Sphenodontids from Los Alamitos, represented mostly by fragmentary jaws and palatines, probably belong to marine sapheosaurines (Apesteguía, 2005), a sphenodontian group previously known from Late Jurassic to Early Cretaceous rocks of France (Cocude Michel, 1973) and Mexico (Reynoso, 2000). Differing from the materials from Mexico, which bear a unique ankylothecodont dentition, the materials from Los Alamitos show the same trend to tooth loss present in most aged sphenodontians but developed to an extreme in the sapheosaurines (Cocude Michel, 1973).

    The peculiar “wear marks” of Lamarquesaurus are difficult to explain in a maxilla. Sphenodontids show wear marks only on the lower jaw teeth, because the dentaries are enclosed between the maxillary and palatine tooth rows when the jaw is closed. Those species with a poorly developed propalinality and a strong precision bite show their wear marks in the lower jaw (fig. 3). We have no functional explanation for wear-like marks in the maxilla; despite their appearance, perhaps they are not wear marks, just concavities not caused by tooth-on-tooth wear.

    Fig. 3.

    MML-PV-42. Detail of the ninth (A) and eighth (B) teeth in labial and lingual views showing the wearing marks. Abbreviations: e, enamel; d, dentine; p, pulp; st, striae; wf, wear facet.


    The relationships between Lamarquesaurus cabazai and other sphenodontids are uncertain, mostly due to the fragmentary nature of the specimen. Our new species resembles Clevosaurus (Fraser, 1988) in the rounded shape of the teeth, although with much more moderate flanges and striae, just as in Sphenodon. It differs from Kawasphenodon in the absence of the peculiar deep and single groove on the posterior side of additional teeth that clearly diagnoses the Los Alamitos taxon. However, no maxilla were preserved. Additionally, the rounded teeth of Lamarquesaurus differ from the squared or wide teeth characteristic of opisthodontian lineages and also Kawasphenodon, which, besides its peculiarities, could also be considered as a rare opisthodontian.

    Although the first tooth is wide at its base and slightly more massive than the other, it is not a clear successional one to allow the inclusion of Lamarquesaurus into Sphenodontine. However, the general tooth shape resembles the extant Sphenodon, providing evidence of a hitherto unknown lineage of sphenodontids in South America probably allied to the Sphenodontine.


    The finding of remains of a new Late Campanian non-eilenodontine sphenodontid in northern Patagonia shows that rhynchocephalians were, as a group, healthy and diverse in South America at least until the very end of the Mesozoic. The phylogenetic position of Lamarquesaurus is uncertain, but this find provides evidence of a hitherto unknown lineage of sphenodontids in South America. Although Lamarquesaurus is not an eilenodontine because of its low degree of teeth packaging, it could easily be part of an unknown radiation of basal opisthodontians, related to Opisthias itself, as suggested by the close similarity with the maxillary teeth of Opisthias rarus, or probably allied to the extant Sphenodon. In any case, it resembles the morphology of the crown group eupropalinal sphenodontids (sphenodontines + opisthodontians).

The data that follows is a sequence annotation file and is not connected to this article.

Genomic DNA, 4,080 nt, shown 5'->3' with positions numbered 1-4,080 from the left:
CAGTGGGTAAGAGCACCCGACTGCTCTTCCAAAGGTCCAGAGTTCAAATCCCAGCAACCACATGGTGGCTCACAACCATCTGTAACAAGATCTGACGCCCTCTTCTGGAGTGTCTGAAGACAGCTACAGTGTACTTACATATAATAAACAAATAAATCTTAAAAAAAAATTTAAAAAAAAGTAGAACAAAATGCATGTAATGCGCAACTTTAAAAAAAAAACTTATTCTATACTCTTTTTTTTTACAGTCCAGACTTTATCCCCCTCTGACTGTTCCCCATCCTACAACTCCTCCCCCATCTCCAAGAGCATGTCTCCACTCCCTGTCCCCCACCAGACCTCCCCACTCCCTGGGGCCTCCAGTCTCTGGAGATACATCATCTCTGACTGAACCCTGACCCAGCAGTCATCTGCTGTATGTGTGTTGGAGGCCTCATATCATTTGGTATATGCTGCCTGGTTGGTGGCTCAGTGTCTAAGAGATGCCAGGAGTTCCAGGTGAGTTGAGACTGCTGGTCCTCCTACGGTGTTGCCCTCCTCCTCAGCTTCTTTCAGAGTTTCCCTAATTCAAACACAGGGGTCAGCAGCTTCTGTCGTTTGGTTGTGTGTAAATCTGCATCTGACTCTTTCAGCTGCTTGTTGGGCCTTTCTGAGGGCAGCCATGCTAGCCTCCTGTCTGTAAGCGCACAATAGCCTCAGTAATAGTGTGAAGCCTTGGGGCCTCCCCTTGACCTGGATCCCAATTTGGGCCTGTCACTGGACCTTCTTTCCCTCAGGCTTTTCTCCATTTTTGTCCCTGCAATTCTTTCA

The presence of non-eleinodontine sphenodontids in the Allen Formation (Martinelli and Forasiepi, 2004) and in the approximately coeval Los Alamitos Formation (Apesteguía, 2005) points to a relatively wide geographical and stratigraphical distribution of this group during the Late Cretaceous. Furthermore, the large size attained by this specimen shows that they were substantially different from most known non-eilenodontine sphenodontids, of which Sphenodon constitutes a proportionately large species. In this regard, Lamarquesaurus cabazai resembles the large sphenodontids Priosphenodon avelasi (Apesteguía and Novas, 2003), from “La Buitrera”, and Kawasphenodon, the “Los Alamitos” sphenodontid (Apesteguía, 2005), with skull sizes exceeding 10 cm in both cases.

    Sphenodontian lepidosaurs disappeared from most of the world during the Early Cretaceous (Evans, 1992) and were likely replaced by squamates (Carroll, 1988). However, they remained as an important faunal component in the Late Cretaceous ecosystems of at least South America, showing a moderate taxonomic and ecological diversity, and perhaps extending along all Greater Gondwana (Apesteguía, 2002) including New Zealand, where fragmentary jaws were collected in Miocene sediments (Worthy et al., 1999). There are no records of sphenodontians in the South American Cenozoic, because their disappearance is likely related to the two cardinal Late Cretaceous events: the North America–South America connection, which occurred by the end of the Cretaceous, and the K/T extinction event.

    By the latest Cretaceous, several lineages of dinosaurs with a more cosmopolitan or Holartic distribution entered South America from North America. Other tetrapods also entered with dinosaurs, such as lizards and mammals (Bonaparte, 1986). However, the native assemblages, including the archaic Gondwanan mammals, remained as important components of the mammalian assemblages until at least Paleocene times (Rougier et al., 2000; Gelfo and Pascual, 2001; Rougier et al., 2003; Rougier and Apesteguía, 2004). It is possible that sphenodontians followed the same fate, especially because the arrival of terrestrial squamates (the aquatic mosasaurs and the snakes are known earlier in the Cretaceous), considered a crucial extinction factor in other places (Carroll, 1988), is not documented until the Paleocene (Baez and Gasparini, 1977; Estes and Báez, 1985). In fact, there is no unambiguous evidence of lizards of Laurasian affinities in South America during the latest Cretaceous. Furthermore, there is clear evidence of Early Cretaceous South American lizards in Brazil (Evans and Yabumoto, 1998), and even pre-Campanian lizards coexisting with successful sphenodontians (e.g., Apesteguía et al., 2005).